Spooks: Code 9

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Spooks: Code 9
Spooks: Code 9 logo
Spooks: Code 9 logo
Also known asRogue Spooks,
Spooks: Liberty
(working titles)
Created byDavid Wolstencroft
Written by
Directed by
Country of originUnited Kingdom
Original language(s)English
No. of series1
No. of episodes6
Executive producer(s)
  • Karen Wilson
  • Sarah Brandist
  • Simon Crawford Collins
  • Eleanor Moran[1]
Producer(s)Chris Fry[1]
Production location(s)West Yorkshire
CinematographyFabian Wagner
Camera setup
  • Paul Hanning
  • Jamie Hicks[1]
Running time50 minutes
Original networkBBC Three
Original release10 September (2008-09-10) –
7 October 2008 (2008-10-07)
Related showsSpooks
External links
Production website

Spooks: Code 9 (working titles – Rogue Spooks[2] and Spooks: Liberty[3]) is a counter-intelligence drama series broadcast on BBC Three in 2008.

The series was commissioned by BBC Fiction's controller Jane Tranter as a spin-off of their long-running drama Spooks, offering a "more maverick, younger perspective"[4] that would attract a 16–24-year-old audience.[5] The series follows a group of six new young MI5 recruits who "follow a different rule book".[2] It was produced by the independent production company Kudos[6] and was filmed in and around Leeds and Bradford.[7] The first two episodes were broadcast on BBC Three on 10 August 2008[8] and repeated on the same channel on 11 August 2008.

The decision to relate the new project to the original Spooks was controversial, with actor Georgia Moffett saying "it's slightly misleading in terms of the word Spooks."[5] and producer Chris Fry saying "this is a completely new show. There are no crossover characters or storylines and, most importantly, it is set in a completely new world."[9] After the first series ended relatively unsuccessfully (with an audience of 245,000 for the series finale)[10] executive producer Karen Wilson claimed that many of the existing cast members were "contracted for another year" and outlined themes "we'd like to explore if we get a second series."[11] However, due to low ratings and damning reviews, a second series was never commissioned.


The series begins in 2012 (just after the 2012 Summer Olympics), when London and some of the south east has been evacuated in the wake of a nuclear attack during the opening ceremony of the Games. The government has relocated to Manchester; Thames House has been decommissioned, and MI5 is forced to set up offices across the UK in an attempt to help the country avoid new attacks.[7]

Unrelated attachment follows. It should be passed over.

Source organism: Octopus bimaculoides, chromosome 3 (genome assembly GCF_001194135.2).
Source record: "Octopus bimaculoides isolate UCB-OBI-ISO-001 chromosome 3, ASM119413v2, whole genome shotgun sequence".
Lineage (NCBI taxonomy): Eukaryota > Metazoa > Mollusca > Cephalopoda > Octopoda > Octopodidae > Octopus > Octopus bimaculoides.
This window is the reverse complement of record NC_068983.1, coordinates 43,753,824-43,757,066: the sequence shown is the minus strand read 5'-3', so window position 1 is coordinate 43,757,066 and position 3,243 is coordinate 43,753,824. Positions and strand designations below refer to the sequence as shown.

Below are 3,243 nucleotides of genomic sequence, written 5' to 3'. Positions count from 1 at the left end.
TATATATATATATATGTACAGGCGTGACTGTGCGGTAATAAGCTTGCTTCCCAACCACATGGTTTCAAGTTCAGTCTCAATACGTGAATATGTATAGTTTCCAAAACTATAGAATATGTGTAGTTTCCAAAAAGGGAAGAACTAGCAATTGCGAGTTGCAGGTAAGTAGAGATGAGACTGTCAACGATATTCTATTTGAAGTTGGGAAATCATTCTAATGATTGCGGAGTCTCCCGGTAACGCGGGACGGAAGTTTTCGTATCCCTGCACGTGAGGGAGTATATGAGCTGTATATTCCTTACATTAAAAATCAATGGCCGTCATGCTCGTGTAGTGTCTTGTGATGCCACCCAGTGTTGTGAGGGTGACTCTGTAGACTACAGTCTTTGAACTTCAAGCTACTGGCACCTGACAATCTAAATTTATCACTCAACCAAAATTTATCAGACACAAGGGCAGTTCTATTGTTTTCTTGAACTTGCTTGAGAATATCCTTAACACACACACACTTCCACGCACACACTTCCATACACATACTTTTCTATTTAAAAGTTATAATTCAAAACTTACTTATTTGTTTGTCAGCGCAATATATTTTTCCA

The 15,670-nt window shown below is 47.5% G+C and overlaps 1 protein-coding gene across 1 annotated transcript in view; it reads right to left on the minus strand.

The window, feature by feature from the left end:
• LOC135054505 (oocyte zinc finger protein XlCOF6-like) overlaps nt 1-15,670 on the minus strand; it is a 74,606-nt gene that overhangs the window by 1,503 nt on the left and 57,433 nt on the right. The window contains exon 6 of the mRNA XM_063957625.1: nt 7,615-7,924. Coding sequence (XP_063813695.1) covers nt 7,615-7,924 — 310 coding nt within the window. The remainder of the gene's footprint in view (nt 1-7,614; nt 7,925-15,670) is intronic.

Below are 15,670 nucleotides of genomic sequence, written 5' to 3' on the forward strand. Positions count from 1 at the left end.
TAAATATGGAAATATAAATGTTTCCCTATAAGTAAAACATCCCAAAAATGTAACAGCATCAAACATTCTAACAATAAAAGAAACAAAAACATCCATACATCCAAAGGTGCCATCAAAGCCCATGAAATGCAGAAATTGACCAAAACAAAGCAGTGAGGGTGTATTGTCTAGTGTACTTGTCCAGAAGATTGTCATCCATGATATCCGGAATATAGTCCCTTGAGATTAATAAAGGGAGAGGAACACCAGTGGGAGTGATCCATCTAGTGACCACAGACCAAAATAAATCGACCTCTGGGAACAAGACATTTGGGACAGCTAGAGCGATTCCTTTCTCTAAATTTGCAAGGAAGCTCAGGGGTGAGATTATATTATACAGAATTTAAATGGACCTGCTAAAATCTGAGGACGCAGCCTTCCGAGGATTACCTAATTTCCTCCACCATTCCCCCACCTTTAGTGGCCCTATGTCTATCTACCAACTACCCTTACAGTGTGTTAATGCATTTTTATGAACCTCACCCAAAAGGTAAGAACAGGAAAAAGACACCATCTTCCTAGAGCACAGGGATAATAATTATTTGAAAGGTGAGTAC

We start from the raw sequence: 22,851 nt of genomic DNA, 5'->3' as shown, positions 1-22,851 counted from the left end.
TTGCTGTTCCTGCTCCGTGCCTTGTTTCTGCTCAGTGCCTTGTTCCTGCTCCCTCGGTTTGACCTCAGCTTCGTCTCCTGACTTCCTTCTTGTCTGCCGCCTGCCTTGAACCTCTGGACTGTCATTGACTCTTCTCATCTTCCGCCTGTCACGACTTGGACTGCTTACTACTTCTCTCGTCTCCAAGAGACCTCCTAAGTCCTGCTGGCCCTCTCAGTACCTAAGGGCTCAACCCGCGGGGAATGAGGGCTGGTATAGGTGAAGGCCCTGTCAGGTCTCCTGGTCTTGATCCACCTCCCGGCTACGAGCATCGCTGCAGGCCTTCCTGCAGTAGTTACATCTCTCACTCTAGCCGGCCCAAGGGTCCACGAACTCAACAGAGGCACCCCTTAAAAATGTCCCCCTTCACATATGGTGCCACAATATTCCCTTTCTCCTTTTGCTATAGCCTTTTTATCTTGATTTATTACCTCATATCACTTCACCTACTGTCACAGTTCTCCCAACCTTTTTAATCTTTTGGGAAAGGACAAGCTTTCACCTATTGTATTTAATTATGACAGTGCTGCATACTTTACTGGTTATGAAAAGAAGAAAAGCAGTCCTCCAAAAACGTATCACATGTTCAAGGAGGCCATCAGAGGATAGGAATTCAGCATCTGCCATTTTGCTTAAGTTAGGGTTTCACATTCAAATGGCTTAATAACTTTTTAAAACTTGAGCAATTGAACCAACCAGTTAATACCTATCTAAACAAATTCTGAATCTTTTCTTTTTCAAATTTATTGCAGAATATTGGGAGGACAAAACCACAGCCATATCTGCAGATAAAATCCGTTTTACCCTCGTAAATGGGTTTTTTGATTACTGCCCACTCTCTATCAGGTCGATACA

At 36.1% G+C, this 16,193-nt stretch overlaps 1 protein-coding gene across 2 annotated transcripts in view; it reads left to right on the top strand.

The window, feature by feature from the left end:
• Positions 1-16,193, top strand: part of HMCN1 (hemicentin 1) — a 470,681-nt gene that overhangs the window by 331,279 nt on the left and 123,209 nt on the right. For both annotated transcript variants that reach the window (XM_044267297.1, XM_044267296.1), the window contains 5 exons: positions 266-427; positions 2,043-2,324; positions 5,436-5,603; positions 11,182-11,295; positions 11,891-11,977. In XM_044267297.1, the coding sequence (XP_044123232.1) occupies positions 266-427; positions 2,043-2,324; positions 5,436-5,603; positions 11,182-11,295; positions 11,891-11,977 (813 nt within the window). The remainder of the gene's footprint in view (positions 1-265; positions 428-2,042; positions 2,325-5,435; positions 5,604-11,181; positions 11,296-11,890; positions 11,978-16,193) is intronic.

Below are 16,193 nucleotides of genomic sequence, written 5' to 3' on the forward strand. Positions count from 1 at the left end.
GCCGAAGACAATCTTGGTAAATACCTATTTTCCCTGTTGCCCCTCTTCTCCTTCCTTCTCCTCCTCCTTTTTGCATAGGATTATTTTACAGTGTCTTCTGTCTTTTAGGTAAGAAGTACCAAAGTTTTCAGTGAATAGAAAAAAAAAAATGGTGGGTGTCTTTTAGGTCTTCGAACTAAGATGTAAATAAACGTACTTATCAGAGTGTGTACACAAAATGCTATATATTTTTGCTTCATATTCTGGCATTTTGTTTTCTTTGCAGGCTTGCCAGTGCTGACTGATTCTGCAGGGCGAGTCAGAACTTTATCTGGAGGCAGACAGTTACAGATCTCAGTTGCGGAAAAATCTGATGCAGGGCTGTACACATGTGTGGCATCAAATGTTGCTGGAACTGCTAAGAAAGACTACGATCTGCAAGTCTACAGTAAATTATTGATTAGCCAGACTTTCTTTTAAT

• Charlie Green (Liam Boyle) – an ex-mathematician who leads the team on an interim basis after the assassination of Hannah in the first episode. He gained the job after he stood up to Field Operations Director Sarah Yates (Lorraine Burroughs).
  • Rachel Harris (Ruta Gedmintas) – a former police officer.
  • Vik Kamath (Christopher Simpson) – an entrepreneur.
  • Kylie Roman (Georgia Moffett) – a former psychology student.
  • Rob Sullivan (Andrew Knott) – formerly a doctor, and now the team medic.
  • Jez Cook (Heshima Thompson) – a reformed criminal.
  • Sarah Yates (Lorraine Burroughs) – formerly head of operations for MI5
  • Saeed Khan (Parvez Qadir) – director-general of MI6


The series was heavily promoted across the BBC channels, through conventional outdoor marketing and a viral marketing campaign by Agency Republic.[12] As one of BBC Three's multi-platform programmes, there was also a heavy digital element,[13] including streaming the programme live on the site simultaneously with its TV broadcast.

An experiential site called Facespook was launched in July 2008, which uses flash-based face-mapping to add 'you' into the video action. The story branches depending on choices you make.

Further interaction was through the extended reality site Liberty News, a 2013 news site created by online agency Six to Start.[14] Offering relevant news stories associated with the episodes, the site was updated live during the programme with stories related to the on-screen action; the site encouraged role-play as though you were part of the in-series world to explore the issues raised. Following the last episode of the series, the site ran a live chat with characters representing various organisations relevant to the storylines. During this chat, the site was raided and the news organisation 'closed down'. The Liberty News site has since been archived.


Spooks Code 9 consists of six episodes. The series began on 10 August 2008.

Episode Title Directed by Written by Original air date UK viewers
1"A New Age"Mat WhitecrossChris Chibnall10 August 2008 (2008-08-10)1.02m
As a new age of terrorists threatens Her Majesty's Security Service, the government begin to recruit younger members into MI5. Ex-police officer Rachel runs her first undercover operation as Field Office 19 investigates the activities of a pair of suspected arms dealers. When Field Office Leader Hannah is notified of a Prime Ministerial visit, she suspects an assassination plot, but with only five and a half hours to stop him, will the team find the hitman in time?